Surprisingly often, scientific researchers make what (eventually, perhaps after decades) turn out to be bad assumptions. They simplify a vexing problem in order to investigate it with the available tools, and then assume that what they’ve learned describes what happens in the real world, forgetting that they began by making a simplifying assumption.
Right now I’m reading Microcosm, a wonderful layman’s science book about the bacterium E. coli. You may not know much about E. coli, but they know quite a lot about you, at least in a vague, utilitarian way, because billions of them are living in your intestines right now.
E. coli has been quite extensively studied in the laboratory. It’s right up there with mice and fruit flies as one of the favorite organisms used in research. But research can’t be done in your intestines. On p. 51, the author (Carl Zimmer) says this:
“Out of the 4,288 genes scientists have identified in E. coli … only 303 appear to be essential for its growth in a laboratory. That does not mean the other 3,985 genes are all useless. Many help E. coli survive in the crowded ecosystem of the human gut, where a thousand species of microbes compete for food.”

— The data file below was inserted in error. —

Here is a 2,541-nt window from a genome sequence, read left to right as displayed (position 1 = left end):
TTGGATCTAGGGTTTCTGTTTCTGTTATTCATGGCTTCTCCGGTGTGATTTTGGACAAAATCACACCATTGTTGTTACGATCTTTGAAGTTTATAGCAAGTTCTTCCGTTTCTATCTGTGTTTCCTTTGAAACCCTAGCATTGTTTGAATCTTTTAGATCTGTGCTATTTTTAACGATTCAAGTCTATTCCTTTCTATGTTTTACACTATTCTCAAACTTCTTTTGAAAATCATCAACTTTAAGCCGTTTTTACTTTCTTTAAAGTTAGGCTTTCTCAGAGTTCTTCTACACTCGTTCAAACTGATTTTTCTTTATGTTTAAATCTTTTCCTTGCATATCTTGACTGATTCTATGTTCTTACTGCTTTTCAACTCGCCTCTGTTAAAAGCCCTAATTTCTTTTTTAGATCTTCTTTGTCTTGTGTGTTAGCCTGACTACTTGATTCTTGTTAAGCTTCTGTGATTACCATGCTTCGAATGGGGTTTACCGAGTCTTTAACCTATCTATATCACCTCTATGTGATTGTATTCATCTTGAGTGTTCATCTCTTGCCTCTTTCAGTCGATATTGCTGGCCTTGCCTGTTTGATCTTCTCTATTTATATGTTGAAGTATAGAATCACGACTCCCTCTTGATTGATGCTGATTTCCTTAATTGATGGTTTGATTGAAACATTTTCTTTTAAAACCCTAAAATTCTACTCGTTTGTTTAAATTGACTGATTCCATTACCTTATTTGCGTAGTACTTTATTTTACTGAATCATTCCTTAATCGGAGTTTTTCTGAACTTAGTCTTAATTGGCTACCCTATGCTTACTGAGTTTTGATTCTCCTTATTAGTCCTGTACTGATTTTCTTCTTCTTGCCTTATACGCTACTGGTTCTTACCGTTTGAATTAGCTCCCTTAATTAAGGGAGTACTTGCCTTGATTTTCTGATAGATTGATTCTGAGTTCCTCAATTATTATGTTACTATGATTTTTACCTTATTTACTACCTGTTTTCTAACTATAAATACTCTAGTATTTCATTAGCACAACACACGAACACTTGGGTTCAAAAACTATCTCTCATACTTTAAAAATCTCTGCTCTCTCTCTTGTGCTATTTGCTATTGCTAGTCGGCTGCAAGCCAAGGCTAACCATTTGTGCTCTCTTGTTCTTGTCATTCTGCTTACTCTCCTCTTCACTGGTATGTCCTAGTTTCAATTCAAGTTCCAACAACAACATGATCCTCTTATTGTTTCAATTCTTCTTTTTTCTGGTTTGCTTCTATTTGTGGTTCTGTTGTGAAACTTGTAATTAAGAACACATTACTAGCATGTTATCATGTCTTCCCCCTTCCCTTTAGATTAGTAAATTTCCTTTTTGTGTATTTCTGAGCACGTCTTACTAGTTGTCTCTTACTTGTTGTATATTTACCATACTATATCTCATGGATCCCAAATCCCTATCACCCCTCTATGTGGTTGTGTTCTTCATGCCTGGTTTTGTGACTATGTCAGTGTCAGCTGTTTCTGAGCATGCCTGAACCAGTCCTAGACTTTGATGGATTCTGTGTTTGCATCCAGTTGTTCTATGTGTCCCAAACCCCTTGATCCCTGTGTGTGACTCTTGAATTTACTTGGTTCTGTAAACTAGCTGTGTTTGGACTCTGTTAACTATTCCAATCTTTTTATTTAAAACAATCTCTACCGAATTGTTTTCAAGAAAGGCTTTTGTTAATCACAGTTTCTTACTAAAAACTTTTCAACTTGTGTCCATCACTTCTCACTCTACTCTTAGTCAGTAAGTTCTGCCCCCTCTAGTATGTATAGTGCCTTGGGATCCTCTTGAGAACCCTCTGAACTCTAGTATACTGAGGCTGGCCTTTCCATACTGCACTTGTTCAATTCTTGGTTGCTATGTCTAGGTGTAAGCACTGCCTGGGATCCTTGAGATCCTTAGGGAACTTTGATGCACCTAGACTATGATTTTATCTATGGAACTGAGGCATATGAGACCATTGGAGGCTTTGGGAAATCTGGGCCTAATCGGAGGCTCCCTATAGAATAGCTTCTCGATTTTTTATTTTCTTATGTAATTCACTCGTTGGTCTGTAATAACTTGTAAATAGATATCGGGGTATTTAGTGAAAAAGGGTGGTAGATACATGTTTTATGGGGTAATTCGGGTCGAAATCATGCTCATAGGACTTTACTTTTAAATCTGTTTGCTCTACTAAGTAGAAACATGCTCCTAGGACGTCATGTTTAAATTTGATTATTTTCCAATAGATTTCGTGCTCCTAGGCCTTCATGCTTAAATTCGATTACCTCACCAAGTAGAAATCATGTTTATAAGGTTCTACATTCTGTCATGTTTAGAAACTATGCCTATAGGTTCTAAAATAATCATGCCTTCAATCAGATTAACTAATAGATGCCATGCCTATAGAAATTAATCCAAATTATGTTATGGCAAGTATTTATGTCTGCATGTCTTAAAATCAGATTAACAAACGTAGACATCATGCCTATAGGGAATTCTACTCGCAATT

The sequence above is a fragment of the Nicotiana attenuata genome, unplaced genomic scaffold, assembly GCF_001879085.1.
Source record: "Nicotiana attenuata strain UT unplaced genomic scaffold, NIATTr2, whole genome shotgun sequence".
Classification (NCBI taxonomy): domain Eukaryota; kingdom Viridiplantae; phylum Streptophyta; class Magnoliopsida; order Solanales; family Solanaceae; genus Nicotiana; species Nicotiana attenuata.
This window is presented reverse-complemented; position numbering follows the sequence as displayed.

But I’m not here today to meditate on intestinal parasites (though that’s a topic worth meditating on). I’m a lot more interested in what happens inside of E. coli. The little critter is a jam-packed protein circus! Large molecules are whizzing around carrying out amazingly intricate Read the rest of this entry »